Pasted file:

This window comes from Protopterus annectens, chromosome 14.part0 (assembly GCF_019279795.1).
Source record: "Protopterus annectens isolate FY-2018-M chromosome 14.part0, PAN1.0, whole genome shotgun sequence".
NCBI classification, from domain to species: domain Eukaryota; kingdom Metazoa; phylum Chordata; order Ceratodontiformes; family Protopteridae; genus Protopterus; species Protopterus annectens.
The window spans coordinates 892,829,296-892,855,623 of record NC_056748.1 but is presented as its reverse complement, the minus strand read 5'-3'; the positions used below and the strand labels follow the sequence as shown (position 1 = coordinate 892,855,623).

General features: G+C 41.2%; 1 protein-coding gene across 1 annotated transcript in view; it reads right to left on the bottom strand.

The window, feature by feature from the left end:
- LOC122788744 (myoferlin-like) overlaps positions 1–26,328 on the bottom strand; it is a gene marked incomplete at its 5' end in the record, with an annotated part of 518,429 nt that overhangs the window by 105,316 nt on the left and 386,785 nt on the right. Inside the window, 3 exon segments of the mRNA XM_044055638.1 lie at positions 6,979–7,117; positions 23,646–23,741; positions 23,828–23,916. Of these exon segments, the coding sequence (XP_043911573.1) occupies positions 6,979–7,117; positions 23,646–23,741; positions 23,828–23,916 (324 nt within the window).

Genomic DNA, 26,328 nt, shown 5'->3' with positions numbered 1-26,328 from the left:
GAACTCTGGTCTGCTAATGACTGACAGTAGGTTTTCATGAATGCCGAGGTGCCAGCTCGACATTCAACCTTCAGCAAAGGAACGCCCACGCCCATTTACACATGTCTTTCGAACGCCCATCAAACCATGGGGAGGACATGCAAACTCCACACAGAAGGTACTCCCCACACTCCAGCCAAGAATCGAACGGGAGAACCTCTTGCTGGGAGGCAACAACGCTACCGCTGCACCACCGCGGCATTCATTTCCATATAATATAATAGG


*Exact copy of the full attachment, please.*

This window comes from Protopterus annectens, chromosome 14.part0 (assembly GCF_019279795.1).
Source record: "Protopterus annectens isolate FY-2018-M chromosome 14.part0, PAN1.0, whole genome shotgun sequence".
NCBI classification, from domain to species: domain Eukaryota; kingdom Metazoa; phylum Chordata; order Ceratodontiformes; family Protopteridae; genus Protopterus; species Protopterus annectens.
The window spans coordinates 892,829,296-892,855,623 of record NC_056748.1 but is presented as its reverse complement, the minus strand read 5'-3'; the positions used below and the strand labels follow the sequence as shown (position 1 = coordinate 892,855,623).

General features: G+C 41.2%; 1 protein-coding gene across 1 annotated transcript in view; it reads right to left on the bottom strand.

The window, feature by feature from the left end:
- LOC122788744 (myoferlin-like) overlaps positions 1–26,328 on the bottom strand; it is a gene marked incomplete at its 5' end in the record, with an annotated part of 518,429 nt that overhangs the window by 105,316 nt on the left and 386,785 nt on the right. Inside the window, 3 exon segments of the mRNA XM_044055638.1 lie at positions 6,979–7,117; positions 23,646–23,741; positions 23,828–23,916. Of these exon segments, the coding sequence (XP_043911573.1) occupies positions 6,979–7,117; positions 23,646–23,741; positions 23,828–23,916 (324 nt within the window).

Genomic DNA, 26,328 nt, shown 5'->3' with positions numbered 1-26,328 from the left:
GAACTCTGGTCTGCTAATGACTGACAGTAGGTTTTCATGAATGCCGAGGTGCCAGCTCGACATTCAACCTTCAGCAAAGGAACGCCCACGCCCATTTACACATGTCTTTCGAACGCCCATCAAACCATGGGGAGGACATGCAAACTCCACACAGAAGGTACTCCCCACACTCCAGCCAAGAATCGAACGGGAGAACCTCTTGCTGGGAGGCAACAACGCTACCGCTGCACCACCGCGGCATTCATTTCCATATAATATAATAGG